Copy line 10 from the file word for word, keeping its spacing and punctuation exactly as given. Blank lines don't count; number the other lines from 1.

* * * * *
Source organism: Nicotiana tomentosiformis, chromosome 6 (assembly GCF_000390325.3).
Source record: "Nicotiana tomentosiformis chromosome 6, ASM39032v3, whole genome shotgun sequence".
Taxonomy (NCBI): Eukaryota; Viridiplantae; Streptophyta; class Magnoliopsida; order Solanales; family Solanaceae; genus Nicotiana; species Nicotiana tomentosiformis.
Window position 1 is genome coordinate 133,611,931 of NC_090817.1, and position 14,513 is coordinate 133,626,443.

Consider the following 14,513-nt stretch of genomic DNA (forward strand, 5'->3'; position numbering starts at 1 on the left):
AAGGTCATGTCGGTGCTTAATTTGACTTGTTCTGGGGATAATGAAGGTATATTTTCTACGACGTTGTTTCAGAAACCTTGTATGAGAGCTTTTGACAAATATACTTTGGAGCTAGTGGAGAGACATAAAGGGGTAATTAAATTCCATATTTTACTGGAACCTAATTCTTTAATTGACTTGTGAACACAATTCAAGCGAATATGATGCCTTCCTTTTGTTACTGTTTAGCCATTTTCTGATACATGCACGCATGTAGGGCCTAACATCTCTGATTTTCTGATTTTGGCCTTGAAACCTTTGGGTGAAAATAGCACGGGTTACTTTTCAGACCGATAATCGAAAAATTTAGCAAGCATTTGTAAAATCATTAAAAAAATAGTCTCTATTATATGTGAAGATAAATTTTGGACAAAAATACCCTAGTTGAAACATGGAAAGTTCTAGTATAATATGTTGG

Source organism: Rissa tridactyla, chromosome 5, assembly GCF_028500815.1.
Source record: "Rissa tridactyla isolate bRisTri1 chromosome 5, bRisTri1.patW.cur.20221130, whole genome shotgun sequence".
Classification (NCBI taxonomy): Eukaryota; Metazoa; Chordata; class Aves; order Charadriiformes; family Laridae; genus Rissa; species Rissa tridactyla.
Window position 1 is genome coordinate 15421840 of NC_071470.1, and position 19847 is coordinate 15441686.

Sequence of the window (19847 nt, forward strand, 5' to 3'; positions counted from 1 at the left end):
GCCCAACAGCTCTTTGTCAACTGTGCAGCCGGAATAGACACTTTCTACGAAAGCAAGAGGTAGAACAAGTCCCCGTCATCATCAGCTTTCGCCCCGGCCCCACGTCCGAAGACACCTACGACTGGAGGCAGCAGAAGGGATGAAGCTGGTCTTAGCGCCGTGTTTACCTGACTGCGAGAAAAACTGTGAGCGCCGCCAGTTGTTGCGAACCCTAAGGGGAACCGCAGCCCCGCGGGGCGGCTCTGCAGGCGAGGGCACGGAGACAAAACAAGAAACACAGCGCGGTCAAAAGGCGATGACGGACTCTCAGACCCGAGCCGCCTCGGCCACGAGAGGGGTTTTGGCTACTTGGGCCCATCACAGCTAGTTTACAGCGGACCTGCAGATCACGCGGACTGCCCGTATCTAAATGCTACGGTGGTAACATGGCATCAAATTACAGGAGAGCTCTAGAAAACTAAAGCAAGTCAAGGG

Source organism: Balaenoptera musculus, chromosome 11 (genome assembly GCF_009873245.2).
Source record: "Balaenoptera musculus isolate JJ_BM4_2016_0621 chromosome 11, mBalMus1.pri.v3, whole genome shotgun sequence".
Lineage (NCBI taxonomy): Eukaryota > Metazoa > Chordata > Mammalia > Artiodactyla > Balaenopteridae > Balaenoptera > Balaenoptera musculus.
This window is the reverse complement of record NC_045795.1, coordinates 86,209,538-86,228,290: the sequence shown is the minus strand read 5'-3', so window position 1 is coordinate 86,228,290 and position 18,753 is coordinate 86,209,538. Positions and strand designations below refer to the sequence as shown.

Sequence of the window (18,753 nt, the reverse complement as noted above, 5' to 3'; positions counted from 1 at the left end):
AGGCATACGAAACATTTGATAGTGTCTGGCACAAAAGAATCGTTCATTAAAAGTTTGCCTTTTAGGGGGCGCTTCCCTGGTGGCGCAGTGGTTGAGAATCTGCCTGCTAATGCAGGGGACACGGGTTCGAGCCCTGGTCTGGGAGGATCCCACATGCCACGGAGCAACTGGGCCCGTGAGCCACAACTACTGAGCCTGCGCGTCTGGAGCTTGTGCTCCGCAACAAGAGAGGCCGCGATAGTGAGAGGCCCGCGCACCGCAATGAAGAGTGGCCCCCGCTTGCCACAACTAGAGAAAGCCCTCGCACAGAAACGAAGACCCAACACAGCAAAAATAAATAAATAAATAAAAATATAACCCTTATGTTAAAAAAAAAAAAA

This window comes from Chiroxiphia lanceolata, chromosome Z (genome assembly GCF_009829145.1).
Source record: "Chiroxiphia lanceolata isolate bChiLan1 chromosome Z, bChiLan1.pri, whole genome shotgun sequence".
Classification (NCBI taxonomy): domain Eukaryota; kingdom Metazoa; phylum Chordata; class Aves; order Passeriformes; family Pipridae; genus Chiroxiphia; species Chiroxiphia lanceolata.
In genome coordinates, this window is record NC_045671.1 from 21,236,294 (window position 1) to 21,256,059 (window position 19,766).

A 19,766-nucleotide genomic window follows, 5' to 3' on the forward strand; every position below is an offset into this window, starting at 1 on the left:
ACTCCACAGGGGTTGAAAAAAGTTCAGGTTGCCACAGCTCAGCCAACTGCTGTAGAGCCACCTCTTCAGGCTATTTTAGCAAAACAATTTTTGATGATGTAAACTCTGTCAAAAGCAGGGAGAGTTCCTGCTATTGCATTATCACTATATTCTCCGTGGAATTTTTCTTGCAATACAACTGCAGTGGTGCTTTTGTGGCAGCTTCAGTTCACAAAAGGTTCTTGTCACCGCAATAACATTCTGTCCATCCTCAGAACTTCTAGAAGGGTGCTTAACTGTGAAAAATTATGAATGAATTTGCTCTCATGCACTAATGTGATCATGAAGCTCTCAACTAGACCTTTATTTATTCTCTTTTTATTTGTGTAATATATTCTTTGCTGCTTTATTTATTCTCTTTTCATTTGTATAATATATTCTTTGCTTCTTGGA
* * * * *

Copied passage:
Window position 1 is genome coordinate 15421840 of NC_071470.1, and position 19847 is coordinate 15441686.